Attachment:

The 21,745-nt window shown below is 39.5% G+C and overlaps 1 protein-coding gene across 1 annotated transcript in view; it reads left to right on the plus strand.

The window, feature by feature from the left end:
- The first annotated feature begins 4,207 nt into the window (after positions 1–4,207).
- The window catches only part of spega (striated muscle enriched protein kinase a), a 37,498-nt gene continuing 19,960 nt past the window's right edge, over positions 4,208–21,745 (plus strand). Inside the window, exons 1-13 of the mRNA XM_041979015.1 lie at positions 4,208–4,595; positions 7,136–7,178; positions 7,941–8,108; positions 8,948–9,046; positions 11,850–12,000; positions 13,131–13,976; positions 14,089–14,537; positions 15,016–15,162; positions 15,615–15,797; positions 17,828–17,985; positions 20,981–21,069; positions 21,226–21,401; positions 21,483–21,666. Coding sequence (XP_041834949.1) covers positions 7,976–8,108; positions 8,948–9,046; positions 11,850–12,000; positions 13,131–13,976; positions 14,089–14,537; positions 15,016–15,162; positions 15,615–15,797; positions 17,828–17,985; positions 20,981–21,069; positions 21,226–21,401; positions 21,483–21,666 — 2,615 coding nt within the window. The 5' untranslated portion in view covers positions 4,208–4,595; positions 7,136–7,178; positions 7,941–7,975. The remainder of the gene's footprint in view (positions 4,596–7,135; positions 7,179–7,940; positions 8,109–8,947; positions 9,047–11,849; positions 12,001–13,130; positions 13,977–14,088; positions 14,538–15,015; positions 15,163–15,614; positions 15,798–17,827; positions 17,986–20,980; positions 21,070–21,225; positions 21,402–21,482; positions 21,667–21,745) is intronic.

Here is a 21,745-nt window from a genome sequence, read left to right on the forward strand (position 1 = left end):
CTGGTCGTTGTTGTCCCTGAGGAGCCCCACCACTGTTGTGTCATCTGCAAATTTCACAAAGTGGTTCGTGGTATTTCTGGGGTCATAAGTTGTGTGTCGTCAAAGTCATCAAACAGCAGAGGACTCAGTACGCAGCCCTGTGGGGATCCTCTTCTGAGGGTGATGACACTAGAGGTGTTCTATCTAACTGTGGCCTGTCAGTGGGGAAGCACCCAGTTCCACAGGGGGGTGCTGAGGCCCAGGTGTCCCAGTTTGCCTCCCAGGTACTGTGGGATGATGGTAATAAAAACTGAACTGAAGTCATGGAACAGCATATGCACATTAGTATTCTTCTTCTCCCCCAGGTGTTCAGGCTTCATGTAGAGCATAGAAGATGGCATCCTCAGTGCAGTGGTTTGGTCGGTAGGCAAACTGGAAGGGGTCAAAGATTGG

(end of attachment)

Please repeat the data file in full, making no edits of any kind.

The 21,745-nt window shown below is 39.5% G+C and overlaps 1 protein-coding gene across 1 annotated transcript in view; it reads left to right on the plus strand.

The window, feature by feature from the left end:
- The first annotated feature begins 4,207 nt into the window (after positions 1–4,207).
- The window catches only part of spega (striated muscle enriched protein kinase a), a 37,498-nt gene continuing 19,960 nt past the window's right edge, over positions 4,208–21,745 (plus strand). Inside the window, exons 1-13 of the mRNA XM_041979015.1 lie at positions 4,208–4,595; positions 7,136–7,178; positions 7,941–8,108; positions 8,948–9,046; positions 11,850–12,000; positions 13,131–13,976; positions 14,089–14,537; positions 15,016–15,162; positions 15,615–15,797; positions 17,828–17,985; positions 20,981–21,069; positions 21,226–21,401; positions 21,483–21,666. Coding sequence (XP_041834949.1) covers positions 7,976–8,108; positions 8,948–9,046; positions 11,850–12,000; positions 13,131–13,976; positions 14,089–14,537; positions 15,016–15,162; positions 15,615–15,797; positions 17,828–17,985; positions 20,981–21,069; positions 21,226–21,401; positions 21,483–21,666 — 2,615 coding nt within the window. The 5' untranslated portion in view covers positions 4,208–4,595; positions 7,136–7,178; positions 7,941–7,975. The remainder of the gene's footprint in view (positions 4,596–7,135; positions 7,179–7,940; positions 8,109–8,947; positions 9,047–11,849; positions 12,001–13,130; positions 13,977–14,088; positions 14,538–15,015; positions 15,163–15,614; positions 15,798–17,827; positions 17,986–20,980; positions 21,070–21,225; positions 21,402–21,482; positions 21,667–21,745) is intronic.

Here is a 21,745-nt window from a genome sequence, read left to right on the forward strand (position 1 = left end):
CTGGTCGTTGTTGTCCCTGAGGAGCCCCACCACTGTTGTGTCATCTGCAAATTTCACAAAGTGGTTCGTGGTATTTCTGGGGTCATAAGTTGTGTGTCGTCAAAGTCATCAAACAGCAGAGGACTCAGTACGCAGCCCTGTGGGGATCCTCTTCTGAGGGTGATGACACTAGAGGTGTTCTATCTAACTGTGGCCTGTCAGTGGGGAAGCACCCAGTTCCACAGGGGGGTGCTGAGGCCCAGGTGTCCCAGTTTGCCTCCCAGGTACTGTGGGATGATGGTAATAAAAACTGAACTGAAGTCATGGAACAGCATATGCACATTAGTATTCTTCTTCTCCCCCAGGTGTTCAGGCTTCATGTAGAGCATAGAAGATGGCATCCTCAGTGCAGTGGTTTGGTCGGTAGGCAAACTGGAAGGGGTCAAAGATTGG